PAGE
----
"This one is better,'' said Maikea Davis, one of only two seniors on this team. Davis, who has already signed with Western Kentucky, had a magnificent day. She literally put Monroe over the top early in the day, and she did it with a race for the ages with the best stretch run of the meet -- a brilliant, unrelenting burst in the final 30 meters of the 400-meter run when she somehow made up ground on Eastside's Kimberly Thomas, catching her at the wire and winning the state title in 55.71.

It was the fastest time of her life in the race.

"I just kept digging,'' Davis said. "I think she might have slowed down, and I just kept running. When I caught her at the finish line she didn't look shocked. She just said, 'Nice job.' That was my first state title, and it felt great. It felt wonderful.''

That race gave Monroe the team title. St. Pius started the day with 53 points and Monroe, thanks to Land, Alexandria Childs, who won the discus title and was eighth in the shot put and Vanshayla Johnson, who was eighth in the discus, Monroe scored 42 points in the field.

Then Jade Perry, Shameka Carter, Davis and Land opened the meet on Saturday by winning the 4x100 relay in 47.83 to close to 53-52. St. Pius didn't have anyone qualify for the running finals, and everyone knew at Monroe that Davis could put them over the top in the 400.

She did.

"I knew,'' Davis said. "Everyone knew if I won, we would win the meet.''

The meet started at 1 p.m. and Davis crossed the finish line at 1:33 p.m. That's how long it took -- 33 minutes -- to nail down the 3-peat.

"Three in a row ... Three in a row,'' Davis said twice. "That's a blessing.''

Davis, who was third in the 100 and fourth in the 200 last year, finished second in the 200 on Saturday and Perry was eighth in that race to keep adding points for Monroe. Destinee Collins finished sixth in the 800 and the river flowed and flowed. The 4x400 relay team of Land, Perry, Davis and freshman Perheasha Perkins topped off the day by running a PR time of 3:55.58.

The Lady Tornadoes ran away from the field, and they did it without last year's top 400 runner Davone Anduze, who was out with a hamstring injury, and Ashley Johnson, who was second in the 100 meter hurdles and fourth in the 300 hurdles last year. Johnson, who might have won titles in both events, was out with a broken foot.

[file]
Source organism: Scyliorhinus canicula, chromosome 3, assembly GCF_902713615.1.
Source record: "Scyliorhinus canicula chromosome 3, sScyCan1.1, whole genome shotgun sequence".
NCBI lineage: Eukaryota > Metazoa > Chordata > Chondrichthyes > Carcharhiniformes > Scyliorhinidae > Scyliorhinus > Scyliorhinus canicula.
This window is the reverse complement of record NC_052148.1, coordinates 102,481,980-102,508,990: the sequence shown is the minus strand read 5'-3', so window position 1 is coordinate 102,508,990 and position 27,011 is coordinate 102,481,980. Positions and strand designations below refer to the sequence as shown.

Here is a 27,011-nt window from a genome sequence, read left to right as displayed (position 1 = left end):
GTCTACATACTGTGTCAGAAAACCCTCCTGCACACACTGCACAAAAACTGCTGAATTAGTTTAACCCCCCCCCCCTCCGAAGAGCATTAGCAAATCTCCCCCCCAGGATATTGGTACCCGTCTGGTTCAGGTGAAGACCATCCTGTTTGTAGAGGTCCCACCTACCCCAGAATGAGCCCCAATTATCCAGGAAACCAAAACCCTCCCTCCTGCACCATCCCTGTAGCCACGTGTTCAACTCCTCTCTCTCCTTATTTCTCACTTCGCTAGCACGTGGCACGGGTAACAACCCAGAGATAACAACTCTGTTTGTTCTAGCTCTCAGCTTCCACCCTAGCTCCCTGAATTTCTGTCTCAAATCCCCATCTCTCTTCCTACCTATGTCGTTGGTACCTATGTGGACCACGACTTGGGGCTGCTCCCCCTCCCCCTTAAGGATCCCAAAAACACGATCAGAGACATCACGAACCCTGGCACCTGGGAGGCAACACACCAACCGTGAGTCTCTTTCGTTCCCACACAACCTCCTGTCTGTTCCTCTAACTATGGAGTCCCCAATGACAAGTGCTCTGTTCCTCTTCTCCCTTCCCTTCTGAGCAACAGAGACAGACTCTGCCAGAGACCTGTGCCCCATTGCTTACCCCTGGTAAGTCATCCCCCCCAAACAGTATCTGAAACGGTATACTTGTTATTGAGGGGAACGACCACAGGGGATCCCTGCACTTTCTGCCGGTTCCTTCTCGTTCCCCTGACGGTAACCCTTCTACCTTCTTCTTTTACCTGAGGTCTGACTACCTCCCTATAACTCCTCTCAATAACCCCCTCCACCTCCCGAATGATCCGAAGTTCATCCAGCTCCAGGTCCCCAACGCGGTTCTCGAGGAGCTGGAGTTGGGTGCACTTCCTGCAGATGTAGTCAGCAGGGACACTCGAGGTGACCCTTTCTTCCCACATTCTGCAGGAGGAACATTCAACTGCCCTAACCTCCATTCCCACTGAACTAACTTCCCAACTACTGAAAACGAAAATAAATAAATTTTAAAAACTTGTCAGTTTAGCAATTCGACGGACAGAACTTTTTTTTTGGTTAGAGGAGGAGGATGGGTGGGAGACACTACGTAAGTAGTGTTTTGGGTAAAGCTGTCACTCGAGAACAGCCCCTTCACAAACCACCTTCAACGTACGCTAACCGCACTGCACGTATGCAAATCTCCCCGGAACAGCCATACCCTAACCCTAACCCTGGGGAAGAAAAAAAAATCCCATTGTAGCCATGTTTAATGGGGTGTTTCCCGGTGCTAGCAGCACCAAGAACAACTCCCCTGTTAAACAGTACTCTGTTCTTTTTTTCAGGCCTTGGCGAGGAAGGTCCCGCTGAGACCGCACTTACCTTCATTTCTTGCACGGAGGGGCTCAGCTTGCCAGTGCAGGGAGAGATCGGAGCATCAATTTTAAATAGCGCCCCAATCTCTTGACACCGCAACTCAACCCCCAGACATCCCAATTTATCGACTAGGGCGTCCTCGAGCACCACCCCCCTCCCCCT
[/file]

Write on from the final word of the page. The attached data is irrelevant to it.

Still, Monroe won easily for the third time in a row. How can you explain a 3-peat?

"It's just another one of those dreams that always come true when you work hard and believe,'' said coach Johnson of Monroe's title. "It's just natural.''

Vanshayla Johnson added: "It's because of our unsung coaches. We have the best coaches.

Childs chipped in: "It's not over. We're coming back next year and winning it again.''

Other area runners who finished in the top eight in the state Saturday include Early County's Justice Lee, who was third in the Class AA 400 and fifth in the 200 and Albany High's Na'Kedra Gervin, who was fifth in the Class AA 100 hurdles.

In Class A, Miller County's Salina Diamond finished fourth in the 100-meter dash and Mitchell county's Akerian Florence was fifth. Pelham's Urssala Aviles finished seventh in the Class A 800.

But the day --- and the decade -- belonged to Monroe.

"I am just proud to be part of the legacy of this track program,'' said Monroe assistant principal Ben Johnson. "It is a legacy.''

And a dynasty. Perhaps a dyna-legacy.

"The 3-peat is amazing,'' Land said. "It's amazing, but we did it. We try to be No. 1 -- always No. 1. That's what we work for.

"And we are No. 1.''

That might not change

Just listen to freshman Znastasha Green, who made it to the state meet in the hurdles as a ninth-grader.

"We are coming up,'' she said of the freshmen on the team. "When everybody leaves these ninth-graders will step up to the plate and bring it home, and keep it going.''

Run river run ...